Sunday, November 30, 2014

One little habit, big rewards

The tasks (projects) shown above have no end, the result of bad habits, unconscious choices. 
Time for a change.

Marla Cilley, AKA FlyLady, started with a shiny sink. Keeping her sink shiny led her into more habits that help her (and thousands of people who read her blog) easily maintain a house she is proud to invite people into.

I subscribed to a couple of years ago and started some of the habits she proposes. My sink is shiny (most of the time), my bed is (usually) made first thing in the morning, and I’m “dressed to shoes” first thing. These are good habits to maintain. I feel good about my kitchen, bedroom, and person. These habits help me maintain a certain level of tidiness; I’m “company ready” (well, almost). However, the rest of Marla’s daily habits and routines are still not habitual for me. What’s missing?

It turns out that there are levels of habit, or Choice as Robert Fritz (The Path of Least Resistance) calls it. According to Fritz, there are three types of Choice: Fundamental Choice, Primary Choice, and Secondary Choice. If you haven’t made your Fundamental or Primary Choices, how can you stick to the Secondary (or daily) Choices?

A fundamental Choice is something like “I choose to be the creative force in my own life,” or “I choose to live” (as opposed to choosing to die), or “I choose to make it EASY” (that’s my big one). Fundamental Choices cover the way you want to live—your core values. Everything you do flows from your Fundamental Choices, whether you've made these choices consciously or not. To get the life you want, it’s best to choose consciously.

Notice that we’re making Choices here—not just wishing or wanting something, but choosing to make it happen.

A Primary Choice is a certain aspect of how you want to live, such as “I choose to get in shape and be really healthy,” or “I choose to write a blog on becoming the person I want to be,” or “I choose to maintain a tidy house.” Primary Choices cover large aspects of your life and require daily action (Secondary Choices or habits).

A Secondary Choice is a daily choice. “Right now, I choose to get up and go to the gym, instead of turning over to go back to sleep.” “Today, I choose to go to my office and write for X hours, instead of watching TV or playing Solitaire or whatever.” “I choose to wipe down the kitchen counters after breakfast, instead of leaving things out for ‘later’.”  The Secondary Choice is where daily routines come in. Once these Choices become habit, you no longer have to think about making choices every day, you just do the actions.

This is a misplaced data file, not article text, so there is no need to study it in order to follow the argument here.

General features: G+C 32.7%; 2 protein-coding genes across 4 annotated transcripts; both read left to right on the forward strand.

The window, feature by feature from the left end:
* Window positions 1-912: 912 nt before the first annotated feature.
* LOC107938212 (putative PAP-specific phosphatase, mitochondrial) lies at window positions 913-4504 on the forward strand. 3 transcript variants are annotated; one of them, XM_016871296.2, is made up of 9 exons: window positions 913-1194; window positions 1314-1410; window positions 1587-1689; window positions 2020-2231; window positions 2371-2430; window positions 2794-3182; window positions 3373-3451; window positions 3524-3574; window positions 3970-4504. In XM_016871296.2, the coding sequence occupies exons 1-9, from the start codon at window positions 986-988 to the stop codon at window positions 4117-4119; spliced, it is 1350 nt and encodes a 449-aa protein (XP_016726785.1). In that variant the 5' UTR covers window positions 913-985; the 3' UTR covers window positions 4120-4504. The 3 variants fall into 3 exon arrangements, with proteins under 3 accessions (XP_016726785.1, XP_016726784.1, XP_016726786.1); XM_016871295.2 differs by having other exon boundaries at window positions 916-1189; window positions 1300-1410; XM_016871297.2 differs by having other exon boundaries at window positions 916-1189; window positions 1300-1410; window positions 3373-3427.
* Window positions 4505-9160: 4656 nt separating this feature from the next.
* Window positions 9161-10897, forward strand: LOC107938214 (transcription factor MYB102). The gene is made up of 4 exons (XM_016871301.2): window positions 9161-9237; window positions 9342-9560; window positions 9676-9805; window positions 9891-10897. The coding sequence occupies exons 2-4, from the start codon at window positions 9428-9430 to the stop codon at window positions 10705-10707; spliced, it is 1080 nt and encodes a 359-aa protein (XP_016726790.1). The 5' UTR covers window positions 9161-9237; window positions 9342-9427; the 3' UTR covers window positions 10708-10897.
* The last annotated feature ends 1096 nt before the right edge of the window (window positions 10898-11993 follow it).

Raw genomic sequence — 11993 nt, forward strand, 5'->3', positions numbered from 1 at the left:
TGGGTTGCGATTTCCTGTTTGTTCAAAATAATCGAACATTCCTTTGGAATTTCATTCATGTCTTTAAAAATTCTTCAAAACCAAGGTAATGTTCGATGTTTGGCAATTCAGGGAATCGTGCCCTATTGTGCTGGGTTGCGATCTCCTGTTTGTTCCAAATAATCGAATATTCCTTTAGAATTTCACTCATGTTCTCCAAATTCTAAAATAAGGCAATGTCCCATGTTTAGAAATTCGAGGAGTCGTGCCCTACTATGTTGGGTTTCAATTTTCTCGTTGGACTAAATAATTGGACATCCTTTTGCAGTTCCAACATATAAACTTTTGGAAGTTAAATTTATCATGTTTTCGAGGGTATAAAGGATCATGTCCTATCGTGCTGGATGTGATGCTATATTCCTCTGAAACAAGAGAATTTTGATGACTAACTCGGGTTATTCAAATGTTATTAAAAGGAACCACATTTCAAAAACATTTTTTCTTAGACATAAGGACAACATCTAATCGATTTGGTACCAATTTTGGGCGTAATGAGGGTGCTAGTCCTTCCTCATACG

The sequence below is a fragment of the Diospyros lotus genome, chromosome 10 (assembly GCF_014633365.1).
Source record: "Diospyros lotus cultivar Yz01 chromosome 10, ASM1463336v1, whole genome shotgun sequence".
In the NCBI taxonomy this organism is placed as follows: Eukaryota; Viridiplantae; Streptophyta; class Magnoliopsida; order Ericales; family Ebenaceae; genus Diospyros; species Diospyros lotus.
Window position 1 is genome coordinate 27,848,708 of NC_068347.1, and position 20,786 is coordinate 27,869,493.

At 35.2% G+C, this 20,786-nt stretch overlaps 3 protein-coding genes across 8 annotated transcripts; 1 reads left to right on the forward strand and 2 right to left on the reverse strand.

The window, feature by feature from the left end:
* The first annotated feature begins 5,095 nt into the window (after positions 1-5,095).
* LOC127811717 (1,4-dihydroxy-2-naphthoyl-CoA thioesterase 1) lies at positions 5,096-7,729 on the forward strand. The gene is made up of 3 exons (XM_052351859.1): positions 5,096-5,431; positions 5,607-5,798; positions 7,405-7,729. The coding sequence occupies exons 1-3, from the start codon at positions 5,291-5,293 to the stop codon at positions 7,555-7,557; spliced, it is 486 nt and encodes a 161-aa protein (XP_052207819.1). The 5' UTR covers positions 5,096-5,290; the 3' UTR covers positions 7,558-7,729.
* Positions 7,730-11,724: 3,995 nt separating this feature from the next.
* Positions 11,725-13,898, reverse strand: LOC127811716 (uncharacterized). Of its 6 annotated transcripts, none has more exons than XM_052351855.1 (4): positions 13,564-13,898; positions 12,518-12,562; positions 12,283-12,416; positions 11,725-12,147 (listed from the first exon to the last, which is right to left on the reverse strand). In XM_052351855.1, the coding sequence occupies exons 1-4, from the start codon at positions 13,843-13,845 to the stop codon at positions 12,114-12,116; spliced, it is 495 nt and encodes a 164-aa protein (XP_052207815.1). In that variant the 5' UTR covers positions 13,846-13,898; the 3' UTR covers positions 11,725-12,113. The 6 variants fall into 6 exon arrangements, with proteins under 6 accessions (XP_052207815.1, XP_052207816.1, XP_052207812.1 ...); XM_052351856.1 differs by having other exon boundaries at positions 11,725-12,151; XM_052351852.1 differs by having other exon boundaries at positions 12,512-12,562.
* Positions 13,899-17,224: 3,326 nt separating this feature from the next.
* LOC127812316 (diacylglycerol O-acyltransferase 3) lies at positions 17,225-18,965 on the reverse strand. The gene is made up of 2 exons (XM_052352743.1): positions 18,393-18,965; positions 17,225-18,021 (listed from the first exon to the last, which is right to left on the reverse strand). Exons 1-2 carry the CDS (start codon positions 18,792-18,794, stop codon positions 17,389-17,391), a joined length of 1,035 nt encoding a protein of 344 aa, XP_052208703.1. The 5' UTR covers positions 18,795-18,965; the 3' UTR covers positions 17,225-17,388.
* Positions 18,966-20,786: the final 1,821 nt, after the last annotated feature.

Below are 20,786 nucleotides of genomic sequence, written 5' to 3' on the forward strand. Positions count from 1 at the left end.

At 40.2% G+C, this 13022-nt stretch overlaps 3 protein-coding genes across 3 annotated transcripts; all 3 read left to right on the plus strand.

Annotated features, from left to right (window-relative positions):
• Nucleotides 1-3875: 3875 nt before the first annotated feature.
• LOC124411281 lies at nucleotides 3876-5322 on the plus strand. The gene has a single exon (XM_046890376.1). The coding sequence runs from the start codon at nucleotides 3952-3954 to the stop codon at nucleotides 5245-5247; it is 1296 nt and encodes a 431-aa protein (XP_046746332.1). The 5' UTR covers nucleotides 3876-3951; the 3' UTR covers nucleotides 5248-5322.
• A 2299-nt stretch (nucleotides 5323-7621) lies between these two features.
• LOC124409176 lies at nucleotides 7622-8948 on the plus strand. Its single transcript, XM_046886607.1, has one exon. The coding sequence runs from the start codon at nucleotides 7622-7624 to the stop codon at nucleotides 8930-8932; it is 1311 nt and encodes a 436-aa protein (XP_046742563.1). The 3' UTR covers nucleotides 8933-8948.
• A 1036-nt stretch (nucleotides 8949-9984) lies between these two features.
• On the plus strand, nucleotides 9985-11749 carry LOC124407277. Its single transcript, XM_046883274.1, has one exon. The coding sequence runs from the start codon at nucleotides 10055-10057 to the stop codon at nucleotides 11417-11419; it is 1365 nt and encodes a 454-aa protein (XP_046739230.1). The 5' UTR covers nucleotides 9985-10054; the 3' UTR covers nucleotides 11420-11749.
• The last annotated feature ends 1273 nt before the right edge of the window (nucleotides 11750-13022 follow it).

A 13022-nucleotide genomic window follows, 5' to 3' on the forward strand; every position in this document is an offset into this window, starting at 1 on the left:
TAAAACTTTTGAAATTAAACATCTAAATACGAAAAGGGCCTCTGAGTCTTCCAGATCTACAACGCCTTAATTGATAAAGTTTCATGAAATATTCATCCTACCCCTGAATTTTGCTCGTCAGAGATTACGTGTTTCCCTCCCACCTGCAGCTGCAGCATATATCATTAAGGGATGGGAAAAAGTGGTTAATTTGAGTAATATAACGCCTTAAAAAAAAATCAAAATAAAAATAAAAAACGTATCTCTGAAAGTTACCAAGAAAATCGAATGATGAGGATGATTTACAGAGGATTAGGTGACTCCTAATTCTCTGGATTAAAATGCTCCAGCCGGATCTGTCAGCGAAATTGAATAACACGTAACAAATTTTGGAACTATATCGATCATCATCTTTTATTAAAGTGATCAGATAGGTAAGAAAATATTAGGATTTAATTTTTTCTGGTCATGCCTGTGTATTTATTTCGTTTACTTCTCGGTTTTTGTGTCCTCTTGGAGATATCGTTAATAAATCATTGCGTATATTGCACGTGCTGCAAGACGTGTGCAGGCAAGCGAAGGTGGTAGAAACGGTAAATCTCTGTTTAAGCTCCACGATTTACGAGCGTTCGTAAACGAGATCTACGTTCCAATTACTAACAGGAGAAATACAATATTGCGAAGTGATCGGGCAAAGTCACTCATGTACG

Right now, for me, a Primary Choice is to get my house (and life) organized (and de-cluttered). “I choose to live in a clutter-free, organized, and pleasing environment.”

Aside from getting the house de-cluttered, I have to build habits for keeping the house de-cluttered. Enter an important Secondary Choice: “I choose to put all my tools and supplies away when I’m finished with a task.” This one is HUGE for me. I’ve spent a rather long life flitting from one project to another without putting away anything from the previous project. Utter chaos. Even after binges of de-cluttering and organizing, I revert to my old habits. No more.

I've started doing what I call “End of Task” (idea from Andrew Mellen in Unstuff your Life), or “Clear to Neutral” (Thanh Pham of Asian or “Reset to Zero.” Whenever I finish doing anything, I put away everything that was used in the doing. This seems like such a little habit, but it's hard to do. However, I'm working at it and it’s already reaping rewards. Even though I haven’t de-cluttered yet, I am no longer adding to the clutter lying around on all surfaces of my home; even though I haven’t found a home for every item yet, I am putting things away in logical places where I can find them. When this one little habit becomes second nature to me, it will help with one of my Fundamental Choices: “I choose for it to be EASY!”

“You will never change your life until you change something you do daily. The secret of your success is found in your daily routine.” – John C Maxwell


  1. Loved this posting!! I had never actually thought of the choices we make as being an 'active' event. Mostly I think we all just go along, bemoaning the things we don't like about ourselves and reveling in the things we do like - never thinking that we have made choices along the way and those choices have become habits and in some cases that can mean that we're subverting the person we want to become. Its so easy to fall into habit and think nothing of it until it impinges on our life and the way we're living it. You're on a good track!

    1. Yes. What you mentioned is the "Reactive-Responsive Orientation", as Fritz calls it. Most of us live our lives just going along, bemoaning whatever happens to us. We're not taught to create what we want, to make active choices. The premise of his book is that people live within one of two orientations: Reactive-Responsive, or Creative. I'd like to choose to be the creative force in my own life!